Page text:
scapes are excellent as usual, especially one with a
woman classically draped, which proves him to be
an able figure-draughtsman too.
Among the portraits, two are especially striking.
A. Pepino’s portrait of a lady is an admirable piece
of arrangement. All the details have been cleverly
selected so as to be in harmony with the purple
dress of the lady, which in its turn has been chosen
with singular taste to set off the head. It is a little
symphony of colour. Unger’s portrait of himself
presents almost opposite virtues, but not minor
ones. It was done in Sicily, and one can well
imagine that visions of Antonello da Messina rose
to his mind’s eye as he worked. There is a simple
straightforwardness and grandeur of style about the
portrait. The sunburnt full face contrasts forcibly
with the white of the jersey and the opaque blue
of the background, and by reducing the scheme of
light and shade to its simplest form and setting
aside all strongly-cast shadows, he has succeeded
in infusing admirable qualities into his work.
H. W. S.
REVIEWS OF RECENT
Crisantemes. By Alexandre de Riquer.
(Barcelona : A. Verdaguer).-—This is a most ex-
quisitely dainty volume and reflects the highest
credit on the author and artist, and the printer.
Almost every one of its “ precious ” little pages
contains some design or illustration printed in
colours, each one of which is fresh and piquant—
the selection and arrangement of the tints being
entirely harmonious and satisfactory. Lovers and
collectors of artistic volumes should not fail to
secure a copy of this work.
The Pilgrim's Progress. By John Bunyan.
With an Introduction by the Rev. H. R. Haweis.
Illustrated by George Woolliscroft Rhead,
Frederick Rhead, and Louis Rhead. (London :
C. Arthur Pearson, Ltd.).—This edition is rendered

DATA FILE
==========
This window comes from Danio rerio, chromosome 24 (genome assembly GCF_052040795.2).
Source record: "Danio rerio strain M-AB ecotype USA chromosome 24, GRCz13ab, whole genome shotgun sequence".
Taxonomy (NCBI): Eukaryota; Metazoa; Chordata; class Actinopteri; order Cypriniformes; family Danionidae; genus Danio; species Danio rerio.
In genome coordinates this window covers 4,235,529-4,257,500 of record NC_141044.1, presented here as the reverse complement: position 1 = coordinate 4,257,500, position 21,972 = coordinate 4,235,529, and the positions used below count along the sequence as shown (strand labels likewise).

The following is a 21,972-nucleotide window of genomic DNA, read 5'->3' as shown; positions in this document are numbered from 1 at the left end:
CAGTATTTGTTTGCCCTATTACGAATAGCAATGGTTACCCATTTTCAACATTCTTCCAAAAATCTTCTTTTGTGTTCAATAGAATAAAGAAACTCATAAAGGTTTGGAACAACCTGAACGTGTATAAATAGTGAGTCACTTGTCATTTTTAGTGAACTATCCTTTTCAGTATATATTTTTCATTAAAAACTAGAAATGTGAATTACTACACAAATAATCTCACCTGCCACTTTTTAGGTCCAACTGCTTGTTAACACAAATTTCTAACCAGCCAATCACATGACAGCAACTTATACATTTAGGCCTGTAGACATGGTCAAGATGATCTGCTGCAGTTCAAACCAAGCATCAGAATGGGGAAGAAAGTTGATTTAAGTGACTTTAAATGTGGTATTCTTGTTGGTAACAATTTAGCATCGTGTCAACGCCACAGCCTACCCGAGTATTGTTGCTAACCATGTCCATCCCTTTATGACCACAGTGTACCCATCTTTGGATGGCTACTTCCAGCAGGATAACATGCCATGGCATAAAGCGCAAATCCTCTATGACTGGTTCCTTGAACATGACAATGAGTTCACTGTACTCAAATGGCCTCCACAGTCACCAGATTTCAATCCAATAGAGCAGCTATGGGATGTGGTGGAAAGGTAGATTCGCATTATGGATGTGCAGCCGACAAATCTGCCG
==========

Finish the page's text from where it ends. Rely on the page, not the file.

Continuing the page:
remarkable by the large amount of labour bestowed
by the brothers Rhead upon the illustrations.
Over one hundred and twenty important full-page
compositions and border designs, the quality of
which is in every respect admirable, are incorporated
in the work. We could have wished that the founts
of type employed had been selected with better
judgment. As it is, the excellent illustrations are
marred not a little by the anachronism in style
between them and the letterpress. A finer quality of
paper and better printing should have been accorded
to such notably good decoration. We trust, in
justice to the artists’ work, that if another edition
of the book be called for these defects may be
Jfans Andersen’s Fairy Tales. Illustrated by
Helen Stratton. (London : George Newnes,
Ltd.).—Published in fourteen parts at 6d. each.
The publishers may be congratulated upon this
excellent edition of an ever-popular work. The
four hundred illustrations are full of vivacity and
charm and add not a little to the value of the
0?->iament in European Silks. By Alan S.
Cole. (London : Debenham & Freebody.) Price
32.L net.—The ornamentation of tissues from an
historical no less than an artistic point of view is
a fascinating subject, especially so when the woik
of the Saracenic, Sicilian, and Venetian periods
are under discussion. The decorative value of the
work produced in the twelfth, thirteenth, fourteenth,
and fifteenth centuries has probably never been
surpassed, and the characteristics of design in
those periods cannot be too well known to the
ornamentist. Mr. Cole has succeeded in bringing
together in this book a large number of illustra-
tions of excellent examples of old brocades and
embroideries, respecting which he discourses with
the intimate knowledge of the subject which he is
so well known to possess.
The Life of William Morris. By J. W. Mackail.
(London: Longmans, Green & Co.). 2 vols.
Pi ice 32.L—Mr. Mackail has succeeded in produc-
ing a most readable and valuable biography of the
well-known poet, socialist, and decorator. Not
only has he worked most conscientiously to gather
every possible item of information that could be
of service in forming a correct estimate of the
life and character, aims and abilities, of this notable
Englishman, but he has so selected and woven
his facts together as to compel the interest of the
reader, and to lead him fascinated from page to
page as by a romance.
William Morris was an enthusiast whose efforts
were directed to carry out, untramelled by conven-
tionalities, the bent of his inclination. Intended
for the Church, his innate love of art, fostered by
his friendships and surroundings at Oxford, deter-
mined him to abandon the career that had been
selected for him and to adopt that of architecture.
From architecture he soon wandered into painting
and poetry, and finally discovered a vacancy in the
professions which he was well fitted to fill—that of
decorator. The decorator forty years ago, was,
strictly speaking, a trader in whom the qualifications